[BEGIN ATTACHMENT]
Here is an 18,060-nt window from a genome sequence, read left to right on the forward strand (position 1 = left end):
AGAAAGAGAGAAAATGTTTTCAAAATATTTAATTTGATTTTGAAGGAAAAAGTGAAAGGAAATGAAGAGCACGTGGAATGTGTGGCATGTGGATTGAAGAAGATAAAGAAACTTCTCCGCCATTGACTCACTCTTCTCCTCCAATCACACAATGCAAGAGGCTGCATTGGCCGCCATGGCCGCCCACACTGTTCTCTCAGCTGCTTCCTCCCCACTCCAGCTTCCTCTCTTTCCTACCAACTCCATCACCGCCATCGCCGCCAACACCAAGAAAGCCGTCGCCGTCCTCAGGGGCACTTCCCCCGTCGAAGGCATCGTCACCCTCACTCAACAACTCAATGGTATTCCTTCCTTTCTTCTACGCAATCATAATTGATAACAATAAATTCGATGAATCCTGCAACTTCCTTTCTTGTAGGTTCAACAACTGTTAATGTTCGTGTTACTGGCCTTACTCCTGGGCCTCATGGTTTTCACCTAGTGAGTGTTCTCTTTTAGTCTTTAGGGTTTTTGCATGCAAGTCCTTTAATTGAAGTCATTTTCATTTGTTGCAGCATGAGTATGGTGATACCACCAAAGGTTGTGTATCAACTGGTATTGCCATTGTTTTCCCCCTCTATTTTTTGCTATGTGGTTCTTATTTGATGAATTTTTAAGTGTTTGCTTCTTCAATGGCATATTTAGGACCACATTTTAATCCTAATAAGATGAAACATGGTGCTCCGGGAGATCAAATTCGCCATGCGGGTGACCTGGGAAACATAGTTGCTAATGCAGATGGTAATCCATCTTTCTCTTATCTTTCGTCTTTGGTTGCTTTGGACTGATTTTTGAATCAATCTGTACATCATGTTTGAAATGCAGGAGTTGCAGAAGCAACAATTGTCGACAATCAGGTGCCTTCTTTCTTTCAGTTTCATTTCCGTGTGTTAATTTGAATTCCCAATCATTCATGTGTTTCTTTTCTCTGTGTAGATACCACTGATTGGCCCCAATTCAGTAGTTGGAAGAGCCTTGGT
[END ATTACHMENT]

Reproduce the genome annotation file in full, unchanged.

Here is an 18,060-nt window from a genome sequence, read left to right on the forward strand (position 1 = left end):
AGAAAGAGAGAAAATGTTTTCAAAATATTTAATTTGATTTTGAAGGAAAAAGTGAAAGGAAATGAAGAGCACGTGGAATGTGTGGCATGTGGATTGAAGAAGATAAAGAAACTTCTCCGCCATTGACTCACTCTTCTCCTCCAATCACACAATGCAAGAGGCTGCATTGGCCGCCATGGCCGCCCACACTGTTCTCTCAGCTGCTTCCTCCCCACTCCAGCTTCCTCTCTTTCCTACCAACTCCATCACCGCCATCGCCGCCAACACCAAGAAAGCCGTCGCCGTCCTCAGGGGCACTTCCCCCGTCGAAGGCATCGTCACCCTCACTCAACAACTCAATGGTATTCCTTCCTTTCTTCTACGCAATCATAATTGATAACAATAAATTCGATGAATCCTGCAACTTCCTTTCTTGTAGGTTCAACAACTGTTAATGTTCGTGTTACTGGCCTTACTCCTGGGCCTCATGGTTTTCACCTAGTGAGTGTTCTCTTTTAGTCTTTAGGGTTTTTGCATGCAAGTCCTTTAATTGAAGTCATTTTCATTTGTTGCAGCATGAGTATGGTGATACCACCAAAGGTTGTGTATCAACTGGTATTGCCATTGTTTTCCCCCTCTATTTTTTGCTATGTGGTTCTTATTTGATGAATTTTTAAGTGTTTGCTTCTTCAATGGCATATTTAGGACCACATTTTAATCCTAATAAGATGAAACATGGTGCTCCGGGAGATCAAATTCGCCATGCGGGTGACCTGGGAAACATAGTTGCTAATGCAGATGGTAATCCATCTTTCTCTTATCTTTCGTCTTTGGTTGCTTTGGACTGATTTTTGAATCAATCTGTACATCATGTTTGAAATGCAGGAGTTGCAGAAGCAACAATTGTCGACAATCAGGTGCCTTCTTTCTTTCAGTTTCATTTCCGTGTGTTAATTTGAATTCCCAATCATTCATGTGTTTCTTTTCTCTGTGTAGATACCACTGATTGGCCCCAATTCAGTAGTTGGAAGAGCCTTGGT